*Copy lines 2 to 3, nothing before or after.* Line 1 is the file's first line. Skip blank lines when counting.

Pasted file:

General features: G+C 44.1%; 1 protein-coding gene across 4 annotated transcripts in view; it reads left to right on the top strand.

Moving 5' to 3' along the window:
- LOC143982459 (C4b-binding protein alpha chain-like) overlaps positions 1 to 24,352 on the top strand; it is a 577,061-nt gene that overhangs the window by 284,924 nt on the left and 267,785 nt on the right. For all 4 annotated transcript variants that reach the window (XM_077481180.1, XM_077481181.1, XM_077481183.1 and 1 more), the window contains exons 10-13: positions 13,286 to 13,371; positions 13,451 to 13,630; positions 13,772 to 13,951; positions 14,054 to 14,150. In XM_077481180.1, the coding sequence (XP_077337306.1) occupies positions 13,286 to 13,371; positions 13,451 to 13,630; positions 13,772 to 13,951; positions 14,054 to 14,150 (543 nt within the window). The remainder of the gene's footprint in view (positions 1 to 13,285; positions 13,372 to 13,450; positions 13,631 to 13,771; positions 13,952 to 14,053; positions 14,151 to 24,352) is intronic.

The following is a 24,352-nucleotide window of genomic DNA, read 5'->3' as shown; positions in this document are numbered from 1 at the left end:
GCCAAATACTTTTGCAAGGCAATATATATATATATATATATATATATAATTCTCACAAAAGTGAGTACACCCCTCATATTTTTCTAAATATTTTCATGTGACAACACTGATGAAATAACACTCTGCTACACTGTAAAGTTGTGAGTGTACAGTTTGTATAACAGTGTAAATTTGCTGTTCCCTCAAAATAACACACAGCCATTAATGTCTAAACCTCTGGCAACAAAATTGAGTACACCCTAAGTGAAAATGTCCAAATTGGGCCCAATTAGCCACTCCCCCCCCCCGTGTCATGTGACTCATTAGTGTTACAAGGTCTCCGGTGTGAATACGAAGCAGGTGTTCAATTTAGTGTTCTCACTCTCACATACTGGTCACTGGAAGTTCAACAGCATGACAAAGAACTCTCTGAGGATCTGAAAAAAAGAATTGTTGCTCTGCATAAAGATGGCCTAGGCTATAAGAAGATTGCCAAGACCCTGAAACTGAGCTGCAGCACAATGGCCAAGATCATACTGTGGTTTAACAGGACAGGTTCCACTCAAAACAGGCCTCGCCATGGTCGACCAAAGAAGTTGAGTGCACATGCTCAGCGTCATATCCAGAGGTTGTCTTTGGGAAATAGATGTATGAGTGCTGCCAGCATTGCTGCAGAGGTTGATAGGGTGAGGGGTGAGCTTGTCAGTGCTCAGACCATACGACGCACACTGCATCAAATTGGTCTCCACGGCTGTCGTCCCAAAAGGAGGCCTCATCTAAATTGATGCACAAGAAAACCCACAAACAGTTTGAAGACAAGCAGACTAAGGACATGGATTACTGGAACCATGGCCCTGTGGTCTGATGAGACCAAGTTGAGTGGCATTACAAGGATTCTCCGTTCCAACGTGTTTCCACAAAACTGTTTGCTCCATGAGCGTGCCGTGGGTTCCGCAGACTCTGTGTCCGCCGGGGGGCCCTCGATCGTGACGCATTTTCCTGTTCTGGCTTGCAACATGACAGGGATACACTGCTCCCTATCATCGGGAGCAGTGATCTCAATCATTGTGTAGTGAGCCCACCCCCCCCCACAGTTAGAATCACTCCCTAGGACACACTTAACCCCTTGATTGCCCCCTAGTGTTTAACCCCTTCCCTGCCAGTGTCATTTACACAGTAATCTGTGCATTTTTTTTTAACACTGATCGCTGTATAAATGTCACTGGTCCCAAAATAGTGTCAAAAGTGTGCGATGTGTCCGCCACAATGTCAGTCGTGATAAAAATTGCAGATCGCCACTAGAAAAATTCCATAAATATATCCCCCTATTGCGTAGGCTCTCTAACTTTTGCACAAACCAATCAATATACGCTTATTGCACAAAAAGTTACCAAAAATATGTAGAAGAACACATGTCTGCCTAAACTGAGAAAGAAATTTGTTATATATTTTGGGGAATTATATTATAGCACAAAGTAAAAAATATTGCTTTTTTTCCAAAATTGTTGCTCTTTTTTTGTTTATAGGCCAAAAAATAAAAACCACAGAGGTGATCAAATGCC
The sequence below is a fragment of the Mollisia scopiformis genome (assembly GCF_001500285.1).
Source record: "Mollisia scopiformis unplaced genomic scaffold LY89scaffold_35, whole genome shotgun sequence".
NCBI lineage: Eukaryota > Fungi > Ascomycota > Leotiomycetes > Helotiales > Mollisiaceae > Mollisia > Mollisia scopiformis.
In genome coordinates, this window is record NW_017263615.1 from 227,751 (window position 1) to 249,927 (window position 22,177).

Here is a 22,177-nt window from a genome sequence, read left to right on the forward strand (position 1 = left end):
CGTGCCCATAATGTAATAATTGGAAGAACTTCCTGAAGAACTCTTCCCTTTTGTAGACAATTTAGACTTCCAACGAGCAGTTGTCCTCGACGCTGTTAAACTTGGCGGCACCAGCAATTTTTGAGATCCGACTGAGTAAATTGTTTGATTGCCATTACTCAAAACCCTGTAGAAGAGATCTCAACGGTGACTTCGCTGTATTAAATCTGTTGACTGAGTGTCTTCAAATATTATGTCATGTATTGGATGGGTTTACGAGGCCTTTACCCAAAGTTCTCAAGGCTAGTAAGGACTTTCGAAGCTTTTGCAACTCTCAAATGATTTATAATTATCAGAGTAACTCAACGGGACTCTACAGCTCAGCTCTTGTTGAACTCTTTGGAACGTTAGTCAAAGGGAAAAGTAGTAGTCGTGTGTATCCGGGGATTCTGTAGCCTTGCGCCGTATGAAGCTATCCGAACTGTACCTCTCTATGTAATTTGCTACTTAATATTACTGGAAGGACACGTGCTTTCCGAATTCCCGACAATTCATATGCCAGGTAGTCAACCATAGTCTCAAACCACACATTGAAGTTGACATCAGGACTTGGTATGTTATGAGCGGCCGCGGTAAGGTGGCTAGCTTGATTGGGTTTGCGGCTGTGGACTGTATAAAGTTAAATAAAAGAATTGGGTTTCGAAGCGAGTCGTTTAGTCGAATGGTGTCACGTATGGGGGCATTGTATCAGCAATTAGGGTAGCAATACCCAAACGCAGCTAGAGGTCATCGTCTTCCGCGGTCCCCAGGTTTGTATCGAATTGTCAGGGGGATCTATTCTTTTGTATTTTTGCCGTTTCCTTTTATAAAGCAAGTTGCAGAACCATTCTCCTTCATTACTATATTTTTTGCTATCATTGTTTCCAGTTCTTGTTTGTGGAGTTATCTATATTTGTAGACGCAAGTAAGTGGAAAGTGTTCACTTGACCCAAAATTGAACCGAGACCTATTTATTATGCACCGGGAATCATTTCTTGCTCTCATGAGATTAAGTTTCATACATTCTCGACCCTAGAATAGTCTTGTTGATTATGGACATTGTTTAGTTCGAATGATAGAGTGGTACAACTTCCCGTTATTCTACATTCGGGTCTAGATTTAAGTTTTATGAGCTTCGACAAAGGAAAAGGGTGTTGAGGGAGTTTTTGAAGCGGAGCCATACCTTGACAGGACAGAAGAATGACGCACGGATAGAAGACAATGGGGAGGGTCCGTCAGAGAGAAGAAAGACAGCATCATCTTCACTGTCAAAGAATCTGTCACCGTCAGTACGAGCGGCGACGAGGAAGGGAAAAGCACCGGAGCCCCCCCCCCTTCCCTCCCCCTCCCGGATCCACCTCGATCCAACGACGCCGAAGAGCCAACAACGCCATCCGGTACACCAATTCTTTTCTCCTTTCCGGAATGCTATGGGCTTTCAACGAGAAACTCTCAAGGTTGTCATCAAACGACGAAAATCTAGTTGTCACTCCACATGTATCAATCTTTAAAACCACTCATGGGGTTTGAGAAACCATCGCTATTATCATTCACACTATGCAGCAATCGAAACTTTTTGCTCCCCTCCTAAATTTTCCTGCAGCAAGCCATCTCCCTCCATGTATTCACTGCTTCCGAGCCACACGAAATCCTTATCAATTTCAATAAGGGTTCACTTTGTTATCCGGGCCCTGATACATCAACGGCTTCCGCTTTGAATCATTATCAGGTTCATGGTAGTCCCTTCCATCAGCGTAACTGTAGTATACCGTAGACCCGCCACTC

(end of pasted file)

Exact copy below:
Moving 5' to 3' along the window:
- LOC143982459 (C4b-binding protein alpha chain-like) overlaps positions 1 to 24,352 on the top strand; it is a 577,061-nt gene that overhangs the window by 284,924 nt on the left and 267,785 nt on the right. For all 4 annotated transcript variants that reach the window (XM_077481180.1, XM_077481181.1, XM_077481183.1 and 1 more), the window contains exons 10-13: positions 13,286 to 13,371; positions 13,451 to 13,630; positions 13,772 to 13,951; positions 14,054 to 14,150. In XM_077481180.1, the coding sequence (XP_077337306.1) occupies positions 13,286 to 13,371; positions 13,451 to 13,630; positions 13,772 to 13,951; positions 14,054 to 14,150 (543 nt within the window). The remainder of the gene's footprint in view (positions 1 to 13,285; positions 13,372 to 13,450; positions 13,631 to 13,771; positions 13,952 to 14,053; positions 14,151 to 24,352) is intronic.